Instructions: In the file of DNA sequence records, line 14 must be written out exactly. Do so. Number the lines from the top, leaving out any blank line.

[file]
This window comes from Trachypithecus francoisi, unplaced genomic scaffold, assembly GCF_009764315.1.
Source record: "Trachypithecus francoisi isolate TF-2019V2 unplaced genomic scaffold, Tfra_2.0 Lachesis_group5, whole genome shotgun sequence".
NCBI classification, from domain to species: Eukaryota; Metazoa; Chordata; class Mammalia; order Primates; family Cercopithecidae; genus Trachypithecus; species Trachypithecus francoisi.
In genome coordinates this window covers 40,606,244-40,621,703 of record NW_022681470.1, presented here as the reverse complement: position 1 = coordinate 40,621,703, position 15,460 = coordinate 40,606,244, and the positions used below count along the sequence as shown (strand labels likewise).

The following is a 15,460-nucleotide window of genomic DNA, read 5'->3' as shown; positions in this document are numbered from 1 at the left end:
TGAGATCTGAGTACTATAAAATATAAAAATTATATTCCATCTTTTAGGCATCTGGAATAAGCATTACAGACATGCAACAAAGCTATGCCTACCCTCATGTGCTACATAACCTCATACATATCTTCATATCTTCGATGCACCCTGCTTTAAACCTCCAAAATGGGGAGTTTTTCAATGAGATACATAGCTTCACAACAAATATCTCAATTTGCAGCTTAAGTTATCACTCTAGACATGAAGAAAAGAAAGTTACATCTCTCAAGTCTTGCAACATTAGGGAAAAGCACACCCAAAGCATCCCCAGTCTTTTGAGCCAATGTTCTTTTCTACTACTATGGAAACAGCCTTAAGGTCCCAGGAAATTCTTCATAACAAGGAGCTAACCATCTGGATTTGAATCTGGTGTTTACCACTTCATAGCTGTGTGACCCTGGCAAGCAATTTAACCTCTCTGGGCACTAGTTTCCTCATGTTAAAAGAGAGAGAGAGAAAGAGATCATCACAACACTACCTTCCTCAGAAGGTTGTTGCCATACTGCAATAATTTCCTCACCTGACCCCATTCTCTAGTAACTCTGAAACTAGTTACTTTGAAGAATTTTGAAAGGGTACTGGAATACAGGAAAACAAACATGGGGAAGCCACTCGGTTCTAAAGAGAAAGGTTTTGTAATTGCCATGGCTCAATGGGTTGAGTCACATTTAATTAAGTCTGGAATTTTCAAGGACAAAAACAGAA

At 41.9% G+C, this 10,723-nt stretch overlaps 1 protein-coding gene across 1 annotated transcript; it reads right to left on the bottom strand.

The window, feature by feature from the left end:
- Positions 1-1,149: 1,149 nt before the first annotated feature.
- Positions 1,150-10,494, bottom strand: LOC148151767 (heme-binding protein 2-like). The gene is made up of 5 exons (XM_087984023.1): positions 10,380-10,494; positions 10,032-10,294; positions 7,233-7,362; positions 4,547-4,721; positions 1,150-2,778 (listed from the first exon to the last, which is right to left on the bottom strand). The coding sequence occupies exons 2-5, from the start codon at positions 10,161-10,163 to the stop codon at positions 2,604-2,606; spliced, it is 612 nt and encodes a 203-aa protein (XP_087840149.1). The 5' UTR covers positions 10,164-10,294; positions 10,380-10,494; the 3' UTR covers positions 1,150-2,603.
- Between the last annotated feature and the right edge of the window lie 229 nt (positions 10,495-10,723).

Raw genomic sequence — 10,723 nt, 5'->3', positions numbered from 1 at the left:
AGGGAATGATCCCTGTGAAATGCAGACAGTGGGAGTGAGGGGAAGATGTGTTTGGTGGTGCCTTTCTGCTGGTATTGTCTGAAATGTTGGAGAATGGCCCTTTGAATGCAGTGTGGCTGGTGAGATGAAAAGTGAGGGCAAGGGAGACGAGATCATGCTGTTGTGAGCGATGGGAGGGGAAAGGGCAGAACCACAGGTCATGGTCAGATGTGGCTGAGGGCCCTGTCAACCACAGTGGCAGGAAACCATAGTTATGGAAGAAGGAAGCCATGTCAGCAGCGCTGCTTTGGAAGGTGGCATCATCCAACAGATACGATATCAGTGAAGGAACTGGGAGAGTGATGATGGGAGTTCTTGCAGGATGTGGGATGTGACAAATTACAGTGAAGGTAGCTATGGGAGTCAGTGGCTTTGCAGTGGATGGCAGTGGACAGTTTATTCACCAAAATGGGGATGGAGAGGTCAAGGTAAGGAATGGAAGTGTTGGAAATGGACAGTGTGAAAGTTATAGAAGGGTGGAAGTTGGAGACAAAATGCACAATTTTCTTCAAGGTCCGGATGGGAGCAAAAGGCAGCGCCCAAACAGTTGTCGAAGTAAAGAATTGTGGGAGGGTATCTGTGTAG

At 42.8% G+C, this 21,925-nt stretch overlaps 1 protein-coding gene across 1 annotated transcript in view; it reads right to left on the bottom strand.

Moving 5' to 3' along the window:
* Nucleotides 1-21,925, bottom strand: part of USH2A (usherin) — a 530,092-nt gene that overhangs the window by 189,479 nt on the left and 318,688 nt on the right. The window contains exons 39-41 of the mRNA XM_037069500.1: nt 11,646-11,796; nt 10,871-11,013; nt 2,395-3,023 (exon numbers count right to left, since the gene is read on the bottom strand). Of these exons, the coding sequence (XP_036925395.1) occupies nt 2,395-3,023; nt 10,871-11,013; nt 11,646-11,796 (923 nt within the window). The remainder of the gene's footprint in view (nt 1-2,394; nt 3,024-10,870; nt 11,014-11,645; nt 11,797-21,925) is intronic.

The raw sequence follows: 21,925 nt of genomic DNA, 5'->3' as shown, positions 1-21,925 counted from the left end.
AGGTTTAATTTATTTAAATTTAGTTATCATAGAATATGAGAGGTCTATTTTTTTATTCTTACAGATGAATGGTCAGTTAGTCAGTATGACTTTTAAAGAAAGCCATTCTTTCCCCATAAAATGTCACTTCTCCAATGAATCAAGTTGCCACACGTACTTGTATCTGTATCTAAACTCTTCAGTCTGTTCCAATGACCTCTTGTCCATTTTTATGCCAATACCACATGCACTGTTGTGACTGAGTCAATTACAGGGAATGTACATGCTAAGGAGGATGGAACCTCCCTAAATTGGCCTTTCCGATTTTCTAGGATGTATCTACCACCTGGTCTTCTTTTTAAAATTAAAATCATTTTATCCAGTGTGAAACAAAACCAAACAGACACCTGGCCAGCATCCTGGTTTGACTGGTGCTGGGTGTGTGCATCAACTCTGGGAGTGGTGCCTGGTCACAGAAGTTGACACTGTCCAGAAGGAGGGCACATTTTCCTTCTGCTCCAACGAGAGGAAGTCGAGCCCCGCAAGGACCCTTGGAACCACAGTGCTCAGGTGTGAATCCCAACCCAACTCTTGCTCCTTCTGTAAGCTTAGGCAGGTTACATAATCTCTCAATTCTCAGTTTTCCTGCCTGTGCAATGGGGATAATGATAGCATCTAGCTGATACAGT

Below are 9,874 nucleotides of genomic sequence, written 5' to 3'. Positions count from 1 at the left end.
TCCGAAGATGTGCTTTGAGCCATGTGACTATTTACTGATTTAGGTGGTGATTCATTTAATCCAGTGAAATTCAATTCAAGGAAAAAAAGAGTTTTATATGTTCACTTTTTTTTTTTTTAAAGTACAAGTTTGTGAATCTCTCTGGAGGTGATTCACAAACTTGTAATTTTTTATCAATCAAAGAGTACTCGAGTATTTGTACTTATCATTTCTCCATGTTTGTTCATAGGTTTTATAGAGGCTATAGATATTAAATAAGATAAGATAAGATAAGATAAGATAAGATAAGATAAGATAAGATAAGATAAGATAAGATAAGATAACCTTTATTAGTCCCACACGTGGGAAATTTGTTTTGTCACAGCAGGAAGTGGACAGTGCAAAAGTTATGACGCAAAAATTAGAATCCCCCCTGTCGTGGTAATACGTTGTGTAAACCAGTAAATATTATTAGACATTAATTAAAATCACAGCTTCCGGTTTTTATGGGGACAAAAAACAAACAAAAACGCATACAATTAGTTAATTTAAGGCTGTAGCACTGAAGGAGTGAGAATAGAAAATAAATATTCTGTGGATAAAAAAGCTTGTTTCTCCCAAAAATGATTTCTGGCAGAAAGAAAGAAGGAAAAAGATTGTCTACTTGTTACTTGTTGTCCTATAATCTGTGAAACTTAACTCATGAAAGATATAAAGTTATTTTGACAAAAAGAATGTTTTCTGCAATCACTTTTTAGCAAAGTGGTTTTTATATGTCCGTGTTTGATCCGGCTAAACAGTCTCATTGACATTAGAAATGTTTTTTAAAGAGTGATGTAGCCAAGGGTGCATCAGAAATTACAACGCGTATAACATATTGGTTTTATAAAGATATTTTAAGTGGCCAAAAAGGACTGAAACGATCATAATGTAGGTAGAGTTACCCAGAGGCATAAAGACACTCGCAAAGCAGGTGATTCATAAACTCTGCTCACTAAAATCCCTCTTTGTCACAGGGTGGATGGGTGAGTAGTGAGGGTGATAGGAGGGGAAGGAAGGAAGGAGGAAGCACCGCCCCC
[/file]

At 42.8% G+C, this 21,925-nt stretch overlaps 1 protein-coding gene across 1 annotated transcript in view; it reads right to left on the bottom strand.